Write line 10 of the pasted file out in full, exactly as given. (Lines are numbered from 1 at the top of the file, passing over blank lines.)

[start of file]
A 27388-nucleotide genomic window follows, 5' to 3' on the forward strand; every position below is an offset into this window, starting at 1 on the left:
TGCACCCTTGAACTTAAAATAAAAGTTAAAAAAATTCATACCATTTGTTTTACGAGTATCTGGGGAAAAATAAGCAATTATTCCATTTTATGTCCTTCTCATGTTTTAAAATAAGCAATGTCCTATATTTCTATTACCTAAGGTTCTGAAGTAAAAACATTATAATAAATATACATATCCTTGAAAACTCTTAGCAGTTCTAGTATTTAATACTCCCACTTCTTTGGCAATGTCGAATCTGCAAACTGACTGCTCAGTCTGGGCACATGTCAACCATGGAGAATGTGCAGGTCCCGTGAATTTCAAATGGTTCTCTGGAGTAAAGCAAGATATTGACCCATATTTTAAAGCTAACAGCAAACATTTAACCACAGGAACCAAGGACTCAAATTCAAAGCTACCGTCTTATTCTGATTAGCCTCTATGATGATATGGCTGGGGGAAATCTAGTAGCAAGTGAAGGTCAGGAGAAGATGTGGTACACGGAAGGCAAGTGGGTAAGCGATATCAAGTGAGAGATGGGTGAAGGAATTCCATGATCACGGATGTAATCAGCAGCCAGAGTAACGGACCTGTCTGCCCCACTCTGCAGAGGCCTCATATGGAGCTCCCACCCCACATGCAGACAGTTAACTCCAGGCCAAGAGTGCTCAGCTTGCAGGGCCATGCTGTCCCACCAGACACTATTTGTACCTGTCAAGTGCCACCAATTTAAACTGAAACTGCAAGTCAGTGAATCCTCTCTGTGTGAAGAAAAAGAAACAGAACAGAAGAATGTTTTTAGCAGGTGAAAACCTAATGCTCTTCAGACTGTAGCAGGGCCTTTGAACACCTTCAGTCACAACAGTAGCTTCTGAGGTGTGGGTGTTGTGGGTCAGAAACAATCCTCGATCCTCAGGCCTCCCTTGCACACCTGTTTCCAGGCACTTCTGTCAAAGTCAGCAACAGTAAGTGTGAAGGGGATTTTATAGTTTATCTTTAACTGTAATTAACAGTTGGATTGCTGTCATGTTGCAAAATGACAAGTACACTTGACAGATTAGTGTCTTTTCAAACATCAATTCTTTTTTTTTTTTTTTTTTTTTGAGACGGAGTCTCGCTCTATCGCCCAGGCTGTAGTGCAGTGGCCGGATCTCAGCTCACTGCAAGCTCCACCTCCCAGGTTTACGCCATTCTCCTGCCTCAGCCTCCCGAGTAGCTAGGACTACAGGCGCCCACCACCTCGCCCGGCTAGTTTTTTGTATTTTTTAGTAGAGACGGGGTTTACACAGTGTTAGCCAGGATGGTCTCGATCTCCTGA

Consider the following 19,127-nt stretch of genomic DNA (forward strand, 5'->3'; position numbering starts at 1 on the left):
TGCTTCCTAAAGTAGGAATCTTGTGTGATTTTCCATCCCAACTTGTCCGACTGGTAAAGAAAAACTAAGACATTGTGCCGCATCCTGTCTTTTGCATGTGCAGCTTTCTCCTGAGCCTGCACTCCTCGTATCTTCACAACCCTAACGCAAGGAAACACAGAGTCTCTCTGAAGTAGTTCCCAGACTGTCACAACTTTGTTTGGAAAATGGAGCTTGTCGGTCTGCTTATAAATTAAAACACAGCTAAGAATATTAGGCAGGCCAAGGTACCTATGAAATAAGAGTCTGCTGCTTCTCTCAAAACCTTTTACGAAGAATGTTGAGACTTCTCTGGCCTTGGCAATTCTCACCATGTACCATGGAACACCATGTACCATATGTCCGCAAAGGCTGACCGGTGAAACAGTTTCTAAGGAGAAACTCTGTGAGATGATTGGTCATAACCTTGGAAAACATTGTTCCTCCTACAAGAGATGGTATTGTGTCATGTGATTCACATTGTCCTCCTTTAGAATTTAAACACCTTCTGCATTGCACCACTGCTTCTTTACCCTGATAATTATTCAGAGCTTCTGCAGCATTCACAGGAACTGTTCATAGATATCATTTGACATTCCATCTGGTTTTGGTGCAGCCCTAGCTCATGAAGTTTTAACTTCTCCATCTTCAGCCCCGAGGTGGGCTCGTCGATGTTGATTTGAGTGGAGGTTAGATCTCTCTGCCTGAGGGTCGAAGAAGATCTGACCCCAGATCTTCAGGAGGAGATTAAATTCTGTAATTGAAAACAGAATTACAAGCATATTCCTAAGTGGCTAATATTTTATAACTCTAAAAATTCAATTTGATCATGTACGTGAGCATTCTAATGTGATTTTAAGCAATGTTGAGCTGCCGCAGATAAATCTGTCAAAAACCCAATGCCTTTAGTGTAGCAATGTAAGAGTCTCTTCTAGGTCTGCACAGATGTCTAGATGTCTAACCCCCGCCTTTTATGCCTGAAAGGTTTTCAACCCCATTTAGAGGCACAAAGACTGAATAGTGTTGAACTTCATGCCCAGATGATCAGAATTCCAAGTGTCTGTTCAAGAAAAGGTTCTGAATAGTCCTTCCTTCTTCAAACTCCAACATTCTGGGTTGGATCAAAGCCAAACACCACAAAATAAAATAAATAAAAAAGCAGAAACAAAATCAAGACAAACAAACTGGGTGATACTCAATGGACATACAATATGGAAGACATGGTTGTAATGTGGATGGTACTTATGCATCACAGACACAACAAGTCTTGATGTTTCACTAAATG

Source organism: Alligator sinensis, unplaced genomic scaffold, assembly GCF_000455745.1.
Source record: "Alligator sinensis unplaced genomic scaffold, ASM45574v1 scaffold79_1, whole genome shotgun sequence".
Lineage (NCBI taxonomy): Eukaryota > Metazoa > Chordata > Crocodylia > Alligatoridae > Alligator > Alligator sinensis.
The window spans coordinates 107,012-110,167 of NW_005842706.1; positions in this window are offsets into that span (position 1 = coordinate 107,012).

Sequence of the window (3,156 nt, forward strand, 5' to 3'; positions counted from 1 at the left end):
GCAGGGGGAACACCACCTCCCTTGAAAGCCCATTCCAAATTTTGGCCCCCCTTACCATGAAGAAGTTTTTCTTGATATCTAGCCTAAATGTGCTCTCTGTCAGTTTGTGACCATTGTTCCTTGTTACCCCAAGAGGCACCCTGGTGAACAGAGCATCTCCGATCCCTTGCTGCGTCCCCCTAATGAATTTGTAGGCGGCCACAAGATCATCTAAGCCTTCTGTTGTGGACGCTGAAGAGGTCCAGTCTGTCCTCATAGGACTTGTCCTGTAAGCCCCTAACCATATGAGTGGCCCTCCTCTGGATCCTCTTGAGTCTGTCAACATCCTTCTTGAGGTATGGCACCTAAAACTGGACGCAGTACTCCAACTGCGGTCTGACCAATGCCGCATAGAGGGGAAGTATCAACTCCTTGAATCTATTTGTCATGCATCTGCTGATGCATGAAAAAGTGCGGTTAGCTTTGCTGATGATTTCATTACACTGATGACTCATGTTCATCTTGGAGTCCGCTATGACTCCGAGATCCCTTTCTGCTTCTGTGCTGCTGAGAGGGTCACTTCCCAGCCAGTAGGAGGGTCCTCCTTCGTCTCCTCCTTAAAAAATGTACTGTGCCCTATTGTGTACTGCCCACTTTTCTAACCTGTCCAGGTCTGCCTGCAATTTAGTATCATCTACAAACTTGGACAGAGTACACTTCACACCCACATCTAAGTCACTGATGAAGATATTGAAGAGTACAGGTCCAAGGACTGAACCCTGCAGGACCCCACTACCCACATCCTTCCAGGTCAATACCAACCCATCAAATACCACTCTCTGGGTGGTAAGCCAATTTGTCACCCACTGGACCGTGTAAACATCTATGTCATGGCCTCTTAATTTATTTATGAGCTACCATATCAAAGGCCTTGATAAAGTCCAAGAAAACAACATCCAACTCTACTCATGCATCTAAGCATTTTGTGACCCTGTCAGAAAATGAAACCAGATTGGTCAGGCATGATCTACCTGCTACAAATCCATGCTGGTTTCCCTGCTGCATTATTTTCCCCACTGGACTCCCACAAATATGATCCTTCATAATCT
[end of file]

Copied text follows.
GCAGGGGGAACACCACCTCCCTTGAAAGCCCATTCCAAATTTTGGCCCCCCTTACCATGAAGAAGTTTTTCTTGATATCTAGCCTAAATGTGCTCTCTGTCAGTTTGTGACCATTGTTCCTTGTTACCCCAAGAGGCACCCTGGTGAACAGAGCATCTCCGATCCCTTGCTGCGTCCCCCTAATGAATTTGTAGGCGGCCACAAGATCATCTAAGCCTTCTGTTGTGGACGCTGAAGAGGTCCAGTCTGTCCTCATAGGACTTGTCCTGTAAGCCCCTAACCATATGAGTGGCCCTCCTCTGGATCCTCTTGAGTCTGTCAACATCCTTCTTGAGGTATGGCACCTAAAACTGGACGCAGTACTCCAACTGCGGTCTGACCAATGCCGCATAGAGGGGAAGTATCAACTCCTTGAATCTATTTGTCATGCATCTGCTGATGCATGAAAAAGTGCGGTTAGCTTTGCTGATGATTTCATTACACTGATGACTCATGTTCATCTTGGAGTCCGCTATGACTCCGAGATCCCTTTCTGCTTCTGTGCTGCTGAGAGGGTCACTTCCCAGCCAGTAGGAGGGTCCTCCTTCGTCTCCTCCTTAAAAAATGTACTGTGCCCTATTGTGTACTGCCCACTTTTCTAACCTGTCCAGGTCTGCCTGCAATTTAGTATCATCTACAAACTTGGACAGAGTACACTTCACACCCACATCTAAGTCACTGATGAAGATATTGAAGAGTACAGGTCCAAGGACTGAACCCTGCAGGACCCCACTACCCACATCCTTCCAGGTCAATACCAACCCATCAAATACCACTCTCTGGGTGGTAAGCCAATTTGTCACCCACTGGACCGTGTAAACATCTATGTCATGGCCTCTTAATTTATTTATGAGCTACCATATCAAAGGCCTTGATAAAGTCCAAGAAAACAACATCCAACTCTACTCATGCATCTAAGCATTTTGTGACCCTGTCAGAAAATGAAACCAGATTGGTCAGGCATGATCTACCTGCTACAAATCCATGCTGGTTTCCCTGCTGCATTATTTTCCCCACTGGACTCCCACAAATATGATCCTTCATAATCT